Shutter Control -
The Shutter button has a new threaded attachment for a shutter release cable. To my surprise, all the reviews Ive read from the major digital camera sites so far have never even mentioned this! The S602 did not have this option, and I wished it had. A definite plus for action shots or times when you want to keep your eyes up and focused on the subject for quick reactions, rather than strain your eye through the EVF or LCD. Also a note on the shutter release button, it feels shakier, is the only real way to describe it, more loose, than the one on the s602. Im sure Ill get used to it, but right now it feels very annoying, taking away dexterity of finding that "half-way down" step.
Movie Mode -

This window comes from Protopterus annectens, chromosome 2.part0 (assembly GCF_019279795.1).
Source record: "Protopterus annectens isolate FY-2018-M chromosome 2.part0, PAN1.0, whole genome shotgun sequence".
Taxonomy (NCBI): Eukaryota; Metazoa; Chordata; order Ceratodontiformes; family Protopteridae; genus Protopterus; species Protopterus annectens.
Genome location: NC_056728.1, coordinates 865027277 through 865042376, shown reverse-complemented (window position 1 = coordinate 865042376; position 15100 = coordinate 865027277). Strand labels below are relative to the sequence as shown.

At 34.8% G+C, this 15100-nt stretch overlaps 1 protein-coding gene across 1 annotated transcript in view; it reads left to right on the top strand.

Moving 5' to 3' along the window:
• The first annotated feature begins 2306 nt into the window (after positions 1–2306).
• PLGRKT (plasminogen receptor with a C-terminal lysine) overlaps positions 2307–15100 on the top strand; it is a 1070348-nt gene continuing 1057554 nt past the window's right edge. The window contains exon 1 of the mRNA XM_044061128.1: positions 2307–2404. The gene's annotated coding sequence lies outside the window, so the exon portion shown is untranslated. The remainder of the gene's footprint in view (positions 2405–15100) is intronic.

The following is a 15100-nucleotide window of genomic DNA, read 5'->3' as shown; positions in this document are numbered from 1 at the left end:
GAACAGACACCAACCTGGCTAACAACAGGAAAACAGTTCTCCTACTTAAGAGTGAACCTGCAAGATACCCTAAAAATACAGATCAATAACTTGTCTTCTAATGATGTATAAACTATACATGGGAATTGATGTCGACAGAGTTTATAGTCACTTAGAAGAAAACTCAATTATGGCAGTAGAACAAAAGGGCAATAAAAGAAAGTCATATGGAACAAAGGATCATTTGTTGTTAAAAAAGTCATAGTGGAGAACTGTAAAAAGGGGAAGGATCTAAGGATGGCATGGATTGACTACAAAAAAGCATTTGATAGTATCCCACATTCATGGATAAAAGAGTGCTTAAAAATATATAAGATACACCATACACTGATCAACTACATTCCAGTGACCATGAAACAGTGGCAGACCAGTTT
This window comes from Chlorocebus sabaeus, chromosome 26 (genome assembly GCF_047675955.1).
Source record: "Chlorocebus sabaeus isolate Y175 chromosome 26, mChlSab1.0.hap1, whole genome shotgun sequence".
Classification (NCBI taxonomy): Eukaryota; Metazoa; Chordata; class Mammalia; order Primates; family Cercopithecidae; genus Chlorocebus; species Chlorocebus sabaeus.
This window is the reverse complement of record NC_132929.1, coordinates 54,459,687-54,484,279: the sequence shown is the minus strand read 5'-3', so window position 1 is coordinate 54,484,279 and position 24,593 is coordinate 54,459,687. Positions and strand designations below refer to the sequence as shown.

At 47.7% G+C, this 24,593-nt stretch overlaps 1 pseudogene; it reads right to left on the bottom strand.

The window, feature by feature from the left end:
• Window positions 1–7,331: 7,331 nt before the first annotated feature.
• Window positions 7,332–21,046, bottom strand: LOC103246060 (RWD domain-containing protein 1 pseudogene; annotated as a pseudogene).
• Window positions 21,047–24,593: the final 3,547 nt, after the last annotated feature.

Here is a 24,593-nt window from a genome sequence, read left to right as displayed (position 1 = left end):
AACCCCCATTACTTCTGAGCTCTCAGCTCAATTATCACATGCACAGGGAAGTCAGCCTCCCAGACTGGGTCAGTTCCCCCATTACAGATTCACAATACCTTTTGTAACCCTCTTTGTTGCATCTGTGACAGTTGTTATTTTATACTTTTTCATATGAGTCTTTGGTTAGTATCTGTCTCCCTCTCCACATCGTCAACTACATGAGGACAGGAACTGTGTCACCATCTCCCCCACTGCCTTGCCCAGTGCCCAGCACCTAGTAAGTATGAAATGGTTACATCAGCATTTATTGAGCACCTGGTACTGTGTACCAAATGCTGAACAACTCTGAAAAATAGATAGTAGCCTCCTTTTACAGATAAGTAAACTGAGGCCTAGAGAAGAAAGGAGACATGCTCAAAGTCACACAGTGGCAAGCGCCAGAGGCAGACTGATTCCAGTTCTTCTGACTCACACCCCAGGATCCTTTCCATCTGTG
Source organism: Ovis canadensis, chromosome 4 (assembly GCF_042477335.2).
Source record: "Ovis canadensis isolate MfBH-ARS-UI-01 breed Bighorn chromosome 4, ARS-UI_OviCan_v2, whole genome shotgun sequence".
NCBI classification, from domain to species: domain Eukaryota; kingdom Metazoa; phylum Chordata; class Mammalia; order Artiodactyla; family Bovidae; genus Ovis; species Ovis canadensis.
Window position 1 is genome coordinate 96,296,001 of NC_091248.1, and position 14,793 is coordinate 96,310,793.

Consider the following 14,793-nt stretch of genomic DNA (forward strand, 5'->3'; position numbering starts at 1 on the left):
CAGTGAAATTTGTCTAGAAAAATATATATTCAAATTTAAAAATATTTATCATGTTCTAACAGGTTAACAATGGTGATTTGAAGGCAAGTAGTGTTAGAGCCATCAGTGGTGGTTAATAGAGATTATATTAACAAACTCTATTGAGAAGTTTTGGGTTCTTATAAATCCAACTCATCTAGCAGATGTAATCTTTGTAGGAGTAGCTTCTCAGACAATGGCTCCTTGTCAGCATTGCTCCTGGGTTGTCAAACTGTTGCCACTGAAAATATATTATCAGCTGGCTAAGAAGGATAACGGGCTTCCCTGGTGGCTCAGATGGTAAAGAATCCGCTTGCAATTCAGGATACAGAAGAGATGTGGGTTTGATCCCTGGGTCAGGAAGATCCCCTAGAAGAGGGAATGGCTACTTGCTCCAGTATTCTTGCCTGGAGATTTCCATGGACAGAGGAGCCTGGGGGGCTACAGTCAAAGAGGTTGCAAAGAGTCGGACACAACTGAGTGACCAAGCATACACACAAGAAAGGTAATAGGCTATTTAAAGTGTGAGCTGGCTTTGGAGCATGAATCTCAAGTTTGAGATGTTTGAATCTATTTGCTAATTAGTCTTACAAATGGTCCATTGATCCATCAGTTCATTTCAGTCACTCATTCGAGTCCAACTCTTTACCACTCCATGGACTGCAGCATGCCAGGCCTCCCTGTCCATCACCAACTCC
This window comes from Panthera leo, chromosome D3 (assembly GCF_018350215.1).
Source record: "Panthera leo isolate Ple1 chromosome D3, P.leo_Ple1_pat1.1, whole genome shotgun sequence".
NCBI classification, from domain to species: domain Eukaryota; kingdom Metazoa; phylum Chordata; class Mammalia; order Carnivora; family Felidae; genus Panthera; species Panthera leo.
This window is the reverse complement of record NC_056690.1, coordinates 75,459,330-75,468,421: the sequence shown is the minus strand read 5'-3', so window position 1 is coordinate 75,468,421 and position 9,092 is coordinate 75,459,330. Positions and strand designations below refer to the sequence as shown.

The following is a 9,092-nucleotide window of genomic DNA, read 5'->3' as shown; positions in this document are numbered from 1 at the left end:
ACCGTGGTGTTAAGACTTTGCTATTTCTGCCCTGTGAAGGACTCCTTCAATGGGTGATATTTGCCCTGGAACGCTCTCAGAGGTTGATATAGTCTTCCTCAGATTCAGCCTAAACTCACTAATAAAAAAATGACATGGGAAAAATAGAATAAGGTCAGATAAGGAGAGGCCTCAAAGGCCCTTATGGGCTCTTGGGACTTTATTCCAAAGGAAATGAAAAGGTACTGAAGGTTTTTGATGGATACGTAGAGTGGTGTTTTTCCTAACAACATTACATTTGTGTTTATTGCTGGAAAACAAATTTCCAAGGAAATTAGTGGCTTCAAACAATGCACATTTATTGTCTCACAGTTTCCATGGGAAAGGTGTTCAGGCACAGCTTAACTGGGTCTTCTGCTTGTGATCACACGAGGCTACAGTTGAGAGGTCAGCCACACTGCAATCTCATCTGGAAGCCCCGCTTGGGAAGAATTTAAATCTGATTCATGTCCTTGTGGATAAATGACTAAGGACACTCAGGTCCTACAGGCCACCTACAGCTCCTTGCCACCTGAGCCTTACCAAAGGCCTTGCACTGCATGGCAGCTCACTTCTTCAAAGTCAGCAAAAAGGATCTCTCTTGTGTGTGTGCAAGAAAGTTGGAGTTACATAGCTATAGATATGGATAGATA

When I first used movie mode I found a big problem. The s602 had the best movie mode Ive ever seen on a still camera. It was for this reason that I bought it, and indeed why I continued with the s7000 now. BUT, while taking some test footage, I noticed a not only slow but noisy reaction to changes in light. When moving around and capturing areas of various levels of light, the camera adapts the iso automatically as it focuses and films. It also makes a loud electronic shift noise each time it makes a jump. This sound can be heard loud as day during playback! What a terrible thing! If youre filming something with a lot of background noise or loud voices, you may not notice it at all, but try filming a silent scene or just dont talk while you move around and you might as well not have sound with the movie mode at all. Im was very disappointed with this. (SIDE NOTE UPDATE: while I still agree with my complaint on this movie mode fault, I have found with more extensive use that there are very few times that conditions allow you to notice this noise, and I wouldn't detract from the S7000's excellent movie ability too much)